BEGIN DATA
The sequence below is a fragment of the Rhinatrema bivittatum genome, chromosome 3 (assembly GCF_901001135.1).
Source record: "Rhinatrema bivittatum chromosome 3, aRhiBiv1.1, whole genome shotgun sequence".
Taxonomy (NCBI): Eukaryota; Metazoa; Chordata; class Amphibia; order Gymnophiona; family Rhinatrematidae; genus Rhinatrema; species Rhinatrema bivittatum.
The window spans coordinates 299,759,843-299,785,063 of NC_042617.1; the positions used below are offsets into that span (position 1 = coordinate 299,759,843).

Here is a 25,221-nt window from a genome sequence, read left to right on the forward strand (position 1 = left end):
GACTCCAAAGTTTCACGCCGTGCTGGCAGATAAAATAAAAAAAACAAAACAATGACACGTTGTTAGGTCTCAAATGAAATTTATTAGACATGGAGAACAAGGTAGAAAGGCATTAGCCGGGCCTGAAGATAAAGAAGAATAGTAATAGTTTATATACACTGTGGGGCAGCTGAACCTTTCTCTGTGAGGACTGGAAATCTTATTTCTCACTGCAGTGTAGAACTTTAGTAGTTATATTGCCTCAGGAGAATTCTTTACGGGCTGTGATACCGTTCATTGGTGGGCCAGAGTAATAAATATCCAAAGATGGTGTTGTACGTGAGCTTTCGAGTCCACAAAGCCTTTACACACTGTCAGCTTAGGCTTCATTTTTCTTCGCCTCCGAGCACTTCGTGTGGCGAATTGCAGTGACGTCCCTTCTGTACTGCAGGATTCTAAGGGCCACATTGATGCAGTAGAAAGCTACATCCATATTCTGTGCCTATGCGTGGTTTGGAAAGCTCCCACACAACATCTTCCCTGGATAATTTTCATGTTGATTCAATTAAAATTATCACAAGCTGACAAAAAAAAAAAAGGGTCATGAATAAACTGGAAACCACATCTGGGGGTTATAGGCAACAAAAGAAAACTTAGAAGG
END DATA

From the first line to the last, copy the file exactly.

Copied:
The sequence below is a fragment of the Rhinatrema bivittatum genome, chromosome 3 (assembly GCF_901001135.1).
Source record: "Rhinatrema bivittatum chromosome 3, aRhiBiv1.1, whole genome shotgun sequence".
Taxonomy (NCBI): Eukaryota; Metazoa; Chordata; class Amphibia; order Gymnophiona; family Rhinatrematidae; genus Rhinatrema; species Rhinatrema bivittatum.
The window spans coordinates 299,759,843-299,785,063 of NC_042617.1; the positions used below are offsets into that span (position 1 = coordinate 299,759,843).

Here is a 25,221-nt window from a genome sequence, read left to right on the forward strand (position 1 = left end):
GACTCCAAAGTTTCACGCCGTGCTGGCAGATAAAATAAAAAAAACAAAACAATGACACGTTGTTAGGTCTCAAATGAAATTTATTAGACATGGAGAACAAGGTAGAAAGGCATTAGCCGGGCCTGAAGATAAAGAAGAATAGTAATAGTTTATATACACTGTGGGGCAGCTGAACCTTTCTCTGTGAGGACTGGAAATCTTATTTCTCACTGCAGTGTAGAACTTTAGTAGTTATATTGCCTCAGGAGAATTCTTTACGGGCTGTGATACCGTTCATTGGTGGGCCAGAGTAATAAATATCCAAAGATGGTGTTGTACGTGAGCTTTCGAGTCCACAAAGCCTTTACACACTGTCAGCTTAGGCTTCATTTTTCTTCGCCTCCGAGCACTTCGTGTGGCGAATTGCAGTGACGTCCCTTCTGTACTGCAGGATTCTAAGGGCCACATTGATGCAGTAGAAAGCTACATCCATATTCTGTGCCTATGCGTGGTTTGGAAAGCTCCCACACAACATCTTCCCTGGATAATTTTCATGTTGATTCAATTAAAATTATCACAAGCTGACAAAAAAAAAAAAGGGTCATGAATAAACTGGAAACCACATCTGGGGGTTATAGGCAACAAAAGAAAACTTAGAAGG